When growing a lawn from seed, people often ask whether it’s best to fertilise before or after sowing the seeds. If you’re asking yourself this – planting or fertilising, what comes first? – we’ve got all the answers you need to clear this up once and for all.
Planting or fertilising – which first?
If you’re sowing a lawn from seed and you’re wondering whether you should fertilise before or after planting the seed, the short answer is that you should fertilise first. The long answer is that, either way is fine, as long as your seeds have access to all those delicious nutrients it shouldn’t really matter, but it’s best practice to fertilise first as it is more likely to deliver those nutrients most effectively.
To establish a strong and healthy lawn it’s important to give it the best start in life with soil that is properly prepared. As well as being adequately hydrated and aerated, it’s critical that your soil has the right balance of nutrients.
Whatever you do, seeding and fertilising should never be done at the same time. Doing so can cause uneven distribution of the seeds and the fertiliser, which leads to a patchy lawn. Some areas of soil can end up with no seeds, some areas no fertiliser, and some seeds may be burnt by excess fertiliser.
Fertilising before planting lawn seeds
For best results it is recommended to use a drop spreader, as they measure out the fertiliser more evenly than doing it by hand.
Measure out your fertiliser into two halves.
Spread the first half of the fertiliser by walking the drop spreader up and down the entire area in horizontal rows.
Spread the second half by walking up and down in vertical rows.
Overlap slightly on each row to ensure complete coverage.
Use a rake to work the fertiliser into the top 5 – 10 centimetres of the soil.
Which fertiliser should I use?
Not only can fertiliser be used to feed necessary nutrients to your seeds to help them grow, it can also adjust problems or deficiencies your soil may have. Working fertiliser through your soil before planting seeds can adjust the pH levels or replenish nitrogen. Sorting out these problems before you plant your new lawn is a far simpler and more effective approach than trying to do it afterward.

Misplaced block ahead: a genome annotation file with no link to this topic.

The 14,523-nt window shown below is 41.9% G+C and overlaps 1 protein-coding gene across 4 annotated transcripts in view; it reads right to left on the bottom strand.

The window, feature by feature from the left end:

Organic matter, like compost or lawn clippings, is often recommended as a soil amending fertiliser. These things will not only improve nitrogen levels, but they’ll create a better texture and improve the soil’s ability to retain moisture and nutrients. If you’re going to work organic matter through your soil bed, however, it’s a good idea to make sure that it’s some pure compost or grass clippings. Wood and manure can introduce pathogens or be detrimental to nitrogen levels, so if you’re not sure if your organic matter contains these, it’s best to leave it out.
The ideal soil pH level for lawns is between 6.0 and 7.0. If you’re really serious about having an A grade lawn, check the soil pH before you plant. If your soil is too alkaline, opt for an ammonium fertiliser. This will not only deliver the usual useful nutrients to your seeds, it will fix the pH levels too. Problem solved!
If your soil is in tip top condition, or you just don’t have the time or compulsion to look too far into soil amending fertilisers, opting for a straight-up starter fertiliser is the way to go. These fertilisers have a higher phosphorus content than other varieties tailored to established plants. The phosphorus promotes healthy, strong root growth for your seedlings so that your lawn will be resilient and vibrant once established.
Once you’ve chosen your fertiliser and applied it properly, you can sow your new lawn seeds. With that healthy and nutritious base they’ll have the best start in life. When they start germinating, you won’t need to fertilise again for at least six weeks.